by: Eric Widera (@ewidera)
We’ve written about the harms and lack of efficacy of docusate a fair amount on Geripal (here, here, and videos here). This week in JAMA IM another fantastic research letter came out that should put another nail in docusate’s coffin by focusing on the indirect costs of prescribing this medication.
What did they do in this study?
The authors used pharmacy data for fiscal year 2015 from the McGill University Health Centre in Canada. They compiled doses and drug costs for the medical and surgical units for oral laxatives. They also estimated that it took 45 seconds of nursing time for each medication administration and used Quebec base salary for university-trained nurses to estimate nursing costs.
What did they find?
Doctors love writing for docusate. It was the most commonly prescribed laxative, accounting for 64% of all doses of laxatives. This meant that nurses spent 2,065 hours to administer over 165,000 doses of a docusate, despite a paucity of data to support its use. The total costs of all this nursing time just to prescribe decussate was estimated to be over 57,000 Canadian dollars.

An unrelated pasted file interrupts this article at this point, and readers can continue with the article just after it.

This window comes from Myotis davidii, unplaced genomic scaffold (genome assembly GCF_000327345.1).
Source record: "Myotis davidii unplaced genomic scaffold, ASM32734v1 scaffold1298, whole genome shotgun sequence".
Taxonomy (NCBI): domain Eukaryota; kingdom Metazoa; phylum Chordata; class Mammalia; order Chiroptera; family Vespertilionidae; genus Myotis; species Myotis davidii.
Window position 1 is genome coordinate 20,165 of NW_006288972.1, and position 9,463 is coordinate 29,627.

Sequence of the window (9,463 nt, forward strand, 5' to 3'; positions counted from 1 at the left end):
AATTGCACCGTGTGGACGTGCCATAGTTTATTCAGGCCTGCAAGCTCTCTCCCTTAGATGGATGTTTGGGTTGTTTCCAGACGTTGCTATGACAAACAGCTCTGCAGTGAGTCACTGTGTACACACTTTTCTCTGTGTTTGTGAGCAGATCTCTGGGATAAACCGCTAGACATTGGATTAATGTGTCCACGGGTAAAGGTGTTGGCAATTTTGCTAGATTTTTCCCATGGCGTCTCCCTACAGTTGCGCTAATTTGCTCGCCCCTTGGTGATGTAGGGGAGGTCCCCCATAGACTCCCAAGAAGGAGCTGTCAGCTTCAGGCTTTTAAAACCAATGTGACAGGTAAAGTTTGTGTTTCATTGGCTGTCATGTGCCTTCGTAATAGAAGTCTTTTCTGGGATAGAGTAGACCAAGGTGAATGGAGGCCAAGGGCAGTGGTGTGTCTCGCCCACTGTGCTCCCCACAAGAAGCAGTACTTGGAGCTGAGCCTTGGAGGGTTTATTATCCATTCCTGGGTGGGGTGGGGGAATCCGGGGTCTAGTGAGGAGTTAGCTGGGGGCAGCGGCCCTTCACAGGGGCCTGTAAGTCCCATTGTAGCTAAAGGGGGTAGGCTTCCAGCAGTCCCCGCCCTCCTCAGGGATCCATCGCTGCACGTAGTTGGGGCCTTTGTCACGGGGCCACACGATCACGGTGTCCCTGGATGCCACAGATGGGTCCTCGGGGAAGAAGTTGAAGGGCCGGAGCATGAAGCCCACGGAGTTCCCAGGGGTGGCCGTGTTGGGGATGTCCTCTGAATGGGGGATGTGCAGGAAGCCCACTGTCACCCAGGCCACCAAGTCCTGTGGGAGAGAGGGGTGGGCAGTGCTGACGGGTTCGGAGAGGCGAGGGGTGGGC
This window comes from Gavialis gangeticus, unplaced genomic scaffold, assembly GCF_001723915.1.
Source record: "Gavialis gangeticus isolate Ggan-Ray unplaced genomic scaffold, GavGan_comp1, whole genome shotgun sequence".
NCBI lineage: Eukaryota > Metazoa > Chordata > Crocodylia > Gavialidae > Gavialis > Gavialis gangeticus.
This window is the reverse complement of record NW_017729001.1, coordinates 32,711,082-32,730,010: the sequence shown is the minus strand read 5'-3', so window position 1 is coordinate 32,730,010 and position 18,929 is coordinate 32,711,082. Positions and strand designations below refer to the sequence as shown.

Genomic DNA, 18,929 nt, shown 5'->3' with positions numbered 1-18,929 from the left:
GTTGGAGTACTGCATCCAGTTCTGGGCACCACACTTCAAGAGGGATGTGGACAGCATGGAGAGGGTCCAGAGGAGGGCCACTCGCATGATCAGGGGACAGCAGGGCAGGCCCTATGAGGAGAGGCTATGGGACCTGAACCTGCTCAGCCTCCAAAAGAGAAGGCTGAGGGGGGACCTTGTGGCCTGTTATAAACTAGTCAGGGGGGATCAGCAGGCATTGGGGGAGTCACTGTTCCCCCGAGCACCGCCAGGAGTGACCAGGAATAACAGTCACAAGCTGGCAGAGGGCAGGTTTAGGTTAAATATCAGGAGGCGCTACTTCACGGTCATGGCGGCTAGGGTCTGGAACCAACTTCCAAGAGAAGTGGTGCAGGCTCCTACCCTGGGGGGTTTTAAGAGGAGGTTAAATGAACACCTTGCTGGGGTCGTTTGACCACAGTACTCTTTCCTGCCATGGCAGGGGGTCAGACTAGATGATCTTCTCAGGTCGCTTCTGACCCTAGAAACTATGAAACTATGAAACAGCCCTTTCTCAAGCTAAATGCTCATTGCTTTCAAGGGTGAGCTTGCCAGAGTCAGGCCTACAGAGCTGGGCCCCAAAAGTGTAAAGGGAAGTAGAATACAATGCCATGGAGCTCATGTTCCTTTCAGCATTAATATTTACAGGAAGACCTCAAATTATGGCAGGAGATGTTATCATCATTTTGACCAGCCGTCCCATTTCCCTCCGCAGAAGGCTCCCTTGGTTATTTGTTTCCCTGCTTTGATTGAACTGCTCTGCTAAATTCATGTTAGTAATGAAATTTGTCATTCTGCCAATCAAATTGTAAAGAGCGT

Furthermore, among those who were discharged from the hospital, half got prescriptions for decussate products.
Take home point
I’m going to leave it to the authors for the conclusion:
“In our institution more than 250 000 doses of laxatives are administered annually, requiring the equivalent of almost 2 full-time nursing positions to dispense. Sixty-four percent of use involved docusate-based softeners, for which there is little quality evidence supporting efficacy in constipation prevention or treatment…. While seemingly trivial, the routine use of docusate products in a constrained health care system is wasteful.”
We couldn’t agree more. So much so that we also wrote an accompanying editorial on this study in JAMA IM, summarizing the efficacy, harms, and costs of docusate.